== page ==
I’m re-reading Dakota by Kathleen Norris.
Her book makes me think of Granby, Colorado, the place I lived when I read the book for the first time. Her “Dakota” was a place that was barren, isolated and windy, but there was art, magic and spirit in this place. South Dakota came alive for me from her stories about small town life on the prairie.
Norris brought a spirit to a place with her poetry and story telling. She made a life as a writer there. In a place where most people would think as isolating, she found a life. I felt that way about living in Granby. Granby is a small town (population 2,000) and most people would imagine it to be stifling and not very fulfilling to live there; I thought the opposite. I loved the isolation – being surrounded by wilderness. I found joy in the same walk up the mountain behind my house everyday with my dogs. I loved the quiet and beauty of small town living. It was my home for five years.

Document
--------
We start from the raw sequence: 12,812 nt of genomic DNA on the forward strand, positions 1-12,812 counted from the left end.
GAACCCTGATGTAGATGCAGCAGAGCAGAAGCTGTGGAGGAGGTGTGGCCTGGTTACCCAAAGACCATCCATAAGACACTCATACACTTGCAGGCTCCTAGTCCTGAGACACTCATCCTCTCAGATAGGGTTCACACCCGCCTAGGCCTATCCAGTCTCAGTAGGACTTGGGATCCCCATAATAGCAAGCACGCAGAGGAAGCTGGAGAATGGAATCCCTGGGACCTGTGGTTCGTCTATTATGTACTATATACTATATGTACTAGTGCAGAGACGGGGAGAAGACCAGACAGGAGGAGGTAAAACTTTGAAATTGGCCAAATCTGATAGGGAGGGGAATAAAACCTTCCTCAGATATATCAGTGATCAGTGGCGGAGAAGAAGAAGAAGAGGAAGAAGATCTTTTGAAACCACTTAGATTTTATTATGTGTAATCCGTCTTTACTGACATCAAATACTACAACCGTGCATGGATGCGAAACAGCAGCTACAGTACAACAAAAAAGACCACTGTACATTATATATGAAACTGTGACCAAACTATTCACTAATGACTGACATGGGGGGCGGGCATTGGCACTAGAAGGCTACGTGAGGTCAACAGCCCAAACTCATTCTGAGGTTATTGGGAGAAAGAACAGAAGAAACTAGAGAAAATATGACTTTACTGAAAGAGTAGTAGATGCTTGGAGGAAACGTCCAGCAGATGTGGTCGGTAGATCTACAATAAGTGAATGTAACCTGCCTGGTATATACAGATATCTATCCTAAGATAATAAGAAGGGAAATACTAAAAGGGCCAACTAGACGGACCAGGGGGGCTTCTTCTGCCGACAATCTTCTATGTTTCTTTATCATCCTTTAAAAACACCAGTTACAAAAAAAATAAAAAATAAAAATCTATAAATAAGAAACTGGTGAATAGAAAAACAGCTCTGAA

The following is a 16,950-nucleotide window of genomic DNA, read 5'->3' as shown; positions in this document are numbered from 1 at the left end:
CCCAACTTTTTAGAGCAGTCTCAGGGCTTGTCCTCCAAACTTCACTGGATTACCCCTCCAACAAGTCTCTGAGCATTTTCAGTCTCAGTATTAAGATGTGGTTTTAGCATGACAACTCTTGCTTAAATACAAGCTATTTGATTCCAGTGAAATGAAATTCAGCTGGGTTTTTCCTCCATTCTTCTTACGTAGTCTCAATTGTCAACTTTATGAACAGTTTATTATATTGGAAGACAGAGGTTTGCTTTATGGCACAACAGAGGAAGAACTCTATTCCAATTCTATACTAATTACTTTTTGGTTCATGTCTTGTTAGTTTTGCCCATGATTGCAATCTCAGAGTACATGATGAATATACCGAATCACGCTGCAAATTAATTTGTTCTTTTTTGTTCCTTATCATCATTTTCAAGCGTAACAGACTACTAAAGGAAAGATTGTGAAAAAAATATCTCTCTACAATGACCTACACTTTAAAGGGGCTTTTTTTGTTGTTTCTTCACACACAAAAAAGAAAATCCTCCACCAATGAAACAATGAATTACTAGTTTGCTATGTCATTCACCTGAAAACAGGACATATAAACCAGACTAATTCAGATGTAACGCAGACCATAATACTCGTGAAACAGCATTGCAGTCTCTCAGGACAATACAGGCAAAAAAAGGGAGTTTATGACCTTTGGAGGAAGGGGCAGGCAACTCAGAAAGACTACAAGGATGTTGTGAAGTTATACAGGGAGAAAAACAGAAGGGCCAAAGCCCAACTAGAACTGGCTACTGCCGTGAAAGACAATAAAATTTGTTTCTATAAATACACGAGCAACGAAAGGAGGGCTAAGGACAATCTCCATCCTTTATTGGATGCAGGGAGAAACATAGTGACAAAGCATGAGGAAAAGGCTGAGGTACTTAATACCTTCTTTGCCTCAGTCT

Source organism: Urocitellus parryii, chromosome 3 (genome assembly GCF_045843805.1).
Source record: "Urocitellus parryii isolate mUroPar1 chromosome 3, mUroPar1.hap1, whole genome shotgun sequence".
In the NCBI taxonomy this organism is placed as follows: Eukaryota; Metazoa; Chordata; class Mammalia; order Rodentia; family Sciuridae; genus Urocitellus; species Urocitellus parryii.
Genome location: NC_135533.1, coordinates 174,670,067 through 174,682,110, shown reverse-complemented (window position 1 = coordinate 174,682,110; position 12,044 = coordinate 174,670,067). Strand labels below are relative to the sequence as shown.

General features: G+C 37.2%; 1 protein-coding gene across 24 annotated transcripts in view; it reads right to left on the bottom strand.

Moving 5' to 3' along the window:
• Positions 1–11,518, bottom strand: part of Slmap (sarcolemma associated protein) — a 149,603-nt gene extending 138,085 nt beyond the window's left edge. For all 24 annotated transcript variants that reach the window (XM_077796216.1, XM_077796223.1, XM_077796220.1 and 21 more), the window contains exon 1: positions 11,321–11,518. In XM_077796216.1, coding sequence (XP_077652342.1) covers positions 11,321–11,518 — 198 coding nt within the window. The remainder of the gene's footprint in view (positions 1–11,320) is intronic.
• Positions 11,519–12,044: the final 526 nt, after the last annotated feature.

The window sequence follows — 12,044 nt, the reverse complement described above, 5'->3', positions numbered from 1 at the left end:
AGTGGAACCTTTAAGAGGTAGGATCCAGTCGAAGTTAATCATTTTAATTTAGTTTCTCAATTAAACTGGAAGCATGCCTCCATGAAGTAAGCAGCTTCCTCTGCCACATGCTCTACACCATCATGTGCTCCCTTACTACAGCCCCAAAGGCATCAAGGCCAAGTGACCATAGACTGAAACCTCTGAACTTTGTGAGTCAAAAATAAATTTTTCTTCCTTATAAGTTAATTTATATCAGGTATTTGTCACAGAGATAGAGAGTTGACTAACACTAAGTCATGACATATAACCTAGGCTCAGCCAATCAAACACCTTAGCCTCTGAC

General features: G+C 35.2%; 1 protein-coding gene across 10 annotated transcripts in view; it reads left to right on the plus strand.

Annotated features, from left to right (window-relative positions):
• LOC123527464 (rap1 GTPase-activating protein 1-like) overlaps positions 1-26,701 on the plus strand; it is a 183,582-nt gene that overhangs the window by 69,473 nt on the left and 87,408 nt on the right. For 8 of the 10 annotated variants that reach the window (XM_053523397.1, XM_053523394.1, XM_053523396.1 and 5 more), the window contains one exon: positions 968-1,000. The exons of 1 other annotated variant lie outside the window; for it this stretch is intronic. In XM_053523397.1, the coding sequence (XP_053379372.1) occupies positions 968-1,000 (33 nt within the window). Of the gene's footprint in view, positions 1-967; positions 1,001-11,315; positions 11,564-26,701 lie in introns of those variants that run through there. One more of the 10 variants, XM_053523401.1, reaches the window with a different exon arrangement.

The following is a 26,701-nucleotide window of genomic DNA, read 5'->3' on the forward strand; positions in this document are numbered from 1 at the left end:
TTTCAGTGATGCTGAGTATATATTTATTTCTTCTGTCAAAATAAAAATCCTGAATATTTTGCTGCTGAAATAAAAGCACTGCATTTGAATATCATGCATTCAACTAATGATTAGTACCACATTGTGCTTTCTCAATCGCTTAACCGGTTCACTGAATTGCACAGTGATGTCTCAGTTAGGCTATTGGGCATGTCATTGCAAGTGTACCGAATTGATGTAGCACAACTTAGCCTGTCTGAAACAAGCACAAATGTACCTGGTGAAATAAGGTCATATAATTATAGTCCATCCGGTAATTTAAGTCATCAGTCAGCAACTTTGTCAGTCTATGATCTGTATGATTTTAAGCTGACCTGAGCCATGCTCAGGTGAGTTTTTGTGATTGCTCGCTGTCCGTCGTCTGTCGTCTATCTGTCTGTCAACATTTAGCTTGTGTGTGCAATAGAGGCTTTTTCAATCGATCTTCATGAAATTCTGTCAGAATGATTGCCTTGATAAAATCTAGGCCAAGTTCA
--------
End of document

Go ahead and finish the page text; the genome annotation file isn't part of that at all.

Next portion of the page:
This is the landscape where I live these days.
Next February I will be living in New Hampshire for three years. Three years is around the time I start looking for a different place; always needing a change.
The funny thing is – I kind of like living here. I’m happy with my job and the people I have met. The interesting thing is – those two things rarely happen to me at the same time.
As long as I can remember I’ve always wanted to be out west. Or at least living in the mountains. When I traveled to Colorado this summer every place I spent time in made me want to live there: Littleton, Leadville, Copper Mountain. I started making plans in my head to move back. The mountains of Colorado just seemed to jive with everything about my personality. But then, I’d get home and not think about it again.
I’ve been thinking about the idea of home lately and what it means to me. I’ve been thinking of staying.
I’ve always said – home is where my dogs are.